Back in Paris

I am back in Paris after a busy week in Los Angeles. I hope everyone has been well and safe during this uneasy time. My apologies for the longer-than-expected absence.

My short visit to the City of Angles (my term, not a typo) was an interesting mix of the fatiguingly familiar, the slightly surprising, and the wonderfully refreshing. The preoccupation with celebrity and all things material remained the same. It wasn’t a shock that this part of the city’s DNA remained unchanged. It did, however, make me weary. Same old song, a few different players.

I was a little saddened by the decline and decay. Many of the residents seemed to carry some intangible burden, mostly likely trying to recover from the economic ramifications of the pandemic. Service ranged from the friendly and helpful to the downright irritated and almost hostile. Retail and restaurants, even in the hallowed Rodeo Drive area of Beverly Hills, had been decimated by the pandemic. Public spaces seemed neglected. More than a few construction sites for apartments and office buildings had been abandoned.

My observations were not unfounded. Working people and business owners I spoke with made the same comments. All are proud Americans. Some are also savvy entrepreneurs. Their survival requires them to keep a sharp eye on consumer attitudes and economic trends. Several mentioned the ‘short fuses’ that seemed to be more frequent among customers and neighbors in Southern California. More than one mentioned relocating abroad. The changes they were witnessing on a daily basis were not positive, and these same changes were occurring too quickly for comfort.

There were, however, wonderful reminders of our uniquely American spirit and generosity. The stranger in the hotel elevator striking up an unprompted conversation with me about the Lakers. The concierge inquiring about life in Paris, and sharing his hopes of one day visiting soon. The woman at a restaurant sharing her dog’s entire medical history with me as he sniffed my pants leg. There remained an openness, friendliness, and optimism that made me smile and gave me hope.

These encounters also reminded me of how accustomed to Paris I’d become. I was a little taken aback at the instant familiarity. (Parisians tend to be polite but reserved. As I may have said before, the city may be the original birthplace of ‘social distancing’, long before the pandemic.) That said, America’s habit of ‘welcoming everyone with open arms’ remained on full display. I had to remind myself that while this was a little awkward for me now on a personal level, it has made our country great on a national level.

Amusingly, I greeted my fellow Americans with a ‘Bonjour’ and departed with a ‘Merci’ for the first few days. Predictably, I found European travelers more considerate of others than my countrymen. Objectively, I know that I am now a man of two cultures, but hardly the first to feel that odd sensation.

It was, as I had predicted, a mixed bag…with a definitive conclusion: Paris is now my home.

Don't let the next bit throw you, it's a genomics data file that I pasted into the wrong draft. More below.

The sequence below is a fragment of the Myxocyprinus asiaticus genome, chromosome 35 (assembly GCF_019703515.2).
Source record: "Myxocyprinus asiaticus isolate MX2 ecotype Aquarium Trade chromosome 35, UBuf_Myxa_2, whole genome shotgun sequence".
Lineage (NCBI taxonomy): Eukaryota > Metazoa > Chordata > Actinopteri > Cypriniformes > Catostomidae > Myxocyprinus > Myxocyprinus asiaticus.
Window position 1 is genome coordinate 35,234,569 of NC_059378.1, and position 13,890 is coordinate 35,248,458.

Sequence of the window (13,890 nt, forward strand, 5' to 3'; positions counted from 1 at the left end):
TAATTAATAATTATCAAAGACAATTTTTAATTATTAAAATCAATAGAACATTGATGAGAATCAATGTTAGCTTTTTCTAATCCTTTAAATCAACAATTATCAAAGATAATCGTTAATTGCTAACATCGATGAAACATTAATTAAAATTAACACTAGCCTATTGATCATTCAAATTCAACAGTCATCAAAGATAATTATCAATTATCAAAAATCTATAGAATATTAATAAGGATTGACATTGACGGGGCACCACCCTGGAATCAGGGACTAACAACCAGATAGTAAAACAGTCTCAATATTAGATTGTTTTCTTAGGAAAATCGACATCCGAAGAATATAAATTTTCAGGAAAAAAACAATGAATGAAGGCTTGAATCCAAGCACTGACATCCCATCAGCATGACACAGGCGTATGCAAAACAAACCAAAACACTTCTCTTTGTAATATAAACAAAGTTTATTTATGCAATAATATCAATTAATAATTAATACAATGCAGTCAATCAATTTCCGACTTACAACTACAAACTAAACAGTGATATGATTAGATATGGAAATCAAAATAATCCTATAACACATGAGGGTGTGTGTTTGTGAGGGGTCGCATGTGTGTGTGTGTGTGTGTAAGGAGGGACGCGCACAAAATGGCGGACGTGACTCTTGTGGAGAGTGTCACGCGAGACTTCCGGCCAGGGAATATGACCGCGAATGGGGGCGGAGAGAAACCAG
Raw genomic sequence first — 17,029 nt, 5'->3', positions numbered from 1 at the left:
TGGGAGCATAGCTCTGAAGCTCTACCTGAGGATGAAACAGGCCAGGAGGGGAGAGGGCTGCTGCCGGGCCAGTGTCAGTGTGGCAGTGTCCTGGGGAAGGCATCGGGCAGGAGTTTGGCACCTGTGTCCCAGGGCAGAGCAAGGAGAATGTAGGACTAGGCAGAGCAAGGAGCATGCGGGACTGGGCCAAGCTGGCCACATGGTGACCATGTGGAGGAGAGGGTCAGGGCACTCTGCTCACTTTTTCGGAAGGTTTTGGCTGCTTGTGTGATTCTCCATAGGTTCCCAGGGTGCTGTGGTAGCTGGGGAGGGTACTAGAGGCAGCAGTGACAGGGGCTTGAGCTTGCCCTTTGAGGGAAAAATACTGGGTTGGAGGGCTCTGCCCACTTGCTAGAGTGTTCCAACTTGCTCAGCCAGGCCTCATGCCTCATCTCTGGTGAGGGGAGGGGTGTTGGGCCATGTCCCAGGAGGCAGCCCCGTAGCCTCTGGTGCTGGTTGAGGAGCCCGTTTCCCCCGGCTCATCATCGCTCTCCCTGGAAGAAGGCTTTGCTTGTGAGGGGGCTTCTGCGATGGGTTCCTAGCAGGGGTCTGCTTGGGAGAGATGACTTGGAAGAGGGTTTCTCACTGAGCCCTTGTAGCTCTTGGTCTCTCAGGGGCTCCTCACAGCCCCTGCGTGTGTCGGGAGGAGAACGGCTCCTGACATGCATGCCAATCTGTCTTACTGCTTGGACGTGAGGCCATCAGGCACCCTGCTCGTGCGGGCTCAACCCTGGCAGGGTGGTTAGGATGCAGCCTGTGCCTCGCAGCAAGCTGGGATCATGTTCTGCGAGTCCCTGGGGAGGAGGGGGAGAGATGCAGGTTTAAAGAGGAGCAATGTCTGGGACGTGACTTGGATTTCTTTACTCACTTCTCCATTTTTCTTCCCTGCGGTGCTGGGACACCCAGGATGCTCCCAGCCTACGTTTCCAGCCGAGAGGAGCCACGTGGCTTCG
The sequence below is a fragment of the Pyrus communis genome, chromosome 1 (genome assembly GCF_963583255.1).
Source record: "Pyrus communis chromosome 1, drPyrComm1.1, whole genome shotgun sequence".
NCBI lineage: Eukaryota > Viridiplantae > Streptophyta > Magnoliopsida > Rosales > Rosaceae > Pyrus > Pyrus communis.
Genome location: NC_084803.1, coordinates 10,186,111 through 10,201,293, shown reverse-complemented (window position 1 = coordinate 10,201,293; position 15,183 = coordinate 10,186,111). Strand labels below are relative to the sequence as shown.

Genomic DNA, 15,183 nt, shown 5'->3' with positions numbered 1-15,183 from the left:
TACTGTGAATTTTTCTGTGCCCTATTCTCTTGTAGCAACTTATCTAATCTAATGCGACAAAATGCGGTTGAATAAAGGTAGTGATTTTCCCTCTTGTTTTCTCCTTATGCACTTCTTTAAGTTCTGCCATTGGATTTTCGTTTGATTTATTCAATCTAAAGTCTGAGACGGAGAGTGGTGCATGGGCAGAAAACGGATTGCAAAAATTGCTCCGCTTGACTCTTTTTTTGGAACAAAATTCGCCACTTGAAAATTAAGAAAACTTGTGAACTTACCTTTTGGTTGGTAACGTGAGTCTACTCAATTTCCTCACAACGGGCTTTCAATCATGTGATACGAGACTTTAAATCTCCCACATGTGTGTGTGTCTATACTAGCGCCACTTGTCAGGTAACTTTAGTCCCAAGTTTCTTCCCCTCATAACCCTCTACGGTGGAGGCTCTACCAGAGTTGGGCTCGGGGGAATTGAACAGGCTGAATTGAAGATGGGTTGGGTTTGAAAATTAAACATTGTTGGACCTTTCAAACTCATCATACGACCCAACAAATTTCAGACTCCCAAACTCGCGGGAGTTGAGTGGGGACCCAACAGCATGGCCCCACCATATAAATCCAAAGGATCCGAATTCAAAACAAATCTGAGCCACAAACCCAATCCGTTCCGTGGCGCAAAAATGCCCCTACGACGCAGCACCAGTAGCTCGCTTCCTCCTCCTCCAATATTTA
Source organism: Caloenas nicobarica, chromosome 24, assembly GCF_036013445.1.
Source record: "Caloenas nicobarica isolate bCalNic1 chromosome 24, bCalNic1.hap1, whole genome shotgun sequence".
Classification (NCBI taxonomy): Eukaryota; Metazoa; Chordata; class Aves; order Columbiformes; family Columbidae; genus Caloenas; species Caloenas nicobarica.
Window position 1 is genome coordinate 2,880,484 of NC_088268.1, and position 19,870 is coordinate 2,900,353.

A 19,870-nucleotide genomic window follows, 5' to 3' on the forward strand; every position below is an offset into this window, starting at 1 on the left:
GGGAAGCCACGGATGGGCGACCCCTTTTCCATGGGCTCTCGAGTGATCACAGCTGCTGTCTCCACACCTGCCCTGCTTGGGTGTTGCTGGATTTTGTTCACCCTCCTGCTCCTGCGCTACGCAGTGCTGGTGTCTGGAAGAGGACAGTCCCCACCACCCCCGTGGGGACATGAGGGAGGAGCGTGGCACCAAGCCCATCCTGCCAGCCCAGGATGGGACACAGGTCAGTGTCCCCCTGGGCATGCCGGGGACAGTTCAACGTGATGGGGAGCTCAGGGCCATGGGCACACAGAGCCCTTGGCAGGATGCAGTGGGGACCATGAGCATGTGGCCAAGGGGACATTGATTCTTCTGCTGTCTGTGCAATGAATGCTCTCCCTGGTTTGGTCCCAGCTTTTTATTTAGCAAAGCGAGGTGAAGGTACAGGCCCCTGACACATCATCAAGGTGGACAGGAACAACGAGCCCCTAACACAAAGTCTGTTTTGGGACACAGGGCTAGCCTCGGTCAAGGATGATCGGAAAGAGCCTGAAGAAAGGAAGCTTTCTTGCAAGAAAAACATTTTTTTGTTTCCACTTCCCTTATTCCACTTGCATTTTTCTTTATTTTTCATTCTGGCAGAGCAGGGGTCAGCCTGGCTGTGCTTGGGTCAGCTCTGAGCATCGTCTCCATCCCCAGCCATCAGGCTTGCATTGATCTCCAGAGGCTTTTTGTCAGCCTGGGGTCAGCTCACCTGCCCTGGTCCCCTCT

• BGT


6 thoughts on “Back in Paris

  1. Wow, thanks so much for all of this, Byron! Your astute observations make for fascinating reading.

  2. Great write up Byron. This mirrors my experience, though I’ve been living in my adopted country on and off for three decades now. Last Christmas my wife and I — proud and patriotic Americans both — visited our own US West Coast home after visiting parents on the East Coast.

    All in all though it wasn’t quite as bad as I had feared. While the downtown area has become an unlivable and dangerous garbage dump, our home neighborhood was still friendly and charming. And we still found a vibrant thread of that famed American openness & friendliness that still attracts visitors. Still, the negative changes that you write about were precisely what we experienced too. Sigh.

    Lastly, I empathize with your feeling of being lost between two countries & cultures. I’ve felt that way for over a quarter century. Where I’ve landed is that I remain a proud and patriotic American, and will always strive to be “a good ambassador of my country” while abroad. Yet I also accept and embrace the fact that I’ll forever be different from My Fellow Americans.

    I could write a book on the changes in character among long-term American expats. Hmmm… 🤔

  3. “Welcoming everyone with open arms” — that made me proud of my country. I always hope others will find it exactly as such; and I hope so most fervently in times when I fear they may not. Considerate and kind behavior is the cornerstone of making anyone feel welcome. Thank you for this lovely and observant post, Byron, and I’m glad you had a safe trip. Looking forward to more updates from Paris. 🙂

  4. Glad you made it back safely, Byron. Openness, friendliness, and optimism are worthwhile character traits, as are politeness, reserve and courteousness. Having a foot in both worlds give you a unique perspective.

  5. Your description/reaction to being back in the U.S. mirrors my own experience the last time (and since) I returned home after a long stint abroad. The instant overfamiliarity bugged me (and to a degree still does), after time in Scandinavia, yet I felt like kissing the filthy ground as I deplaned in Newark, New Jersey. A strange sensation indeed.

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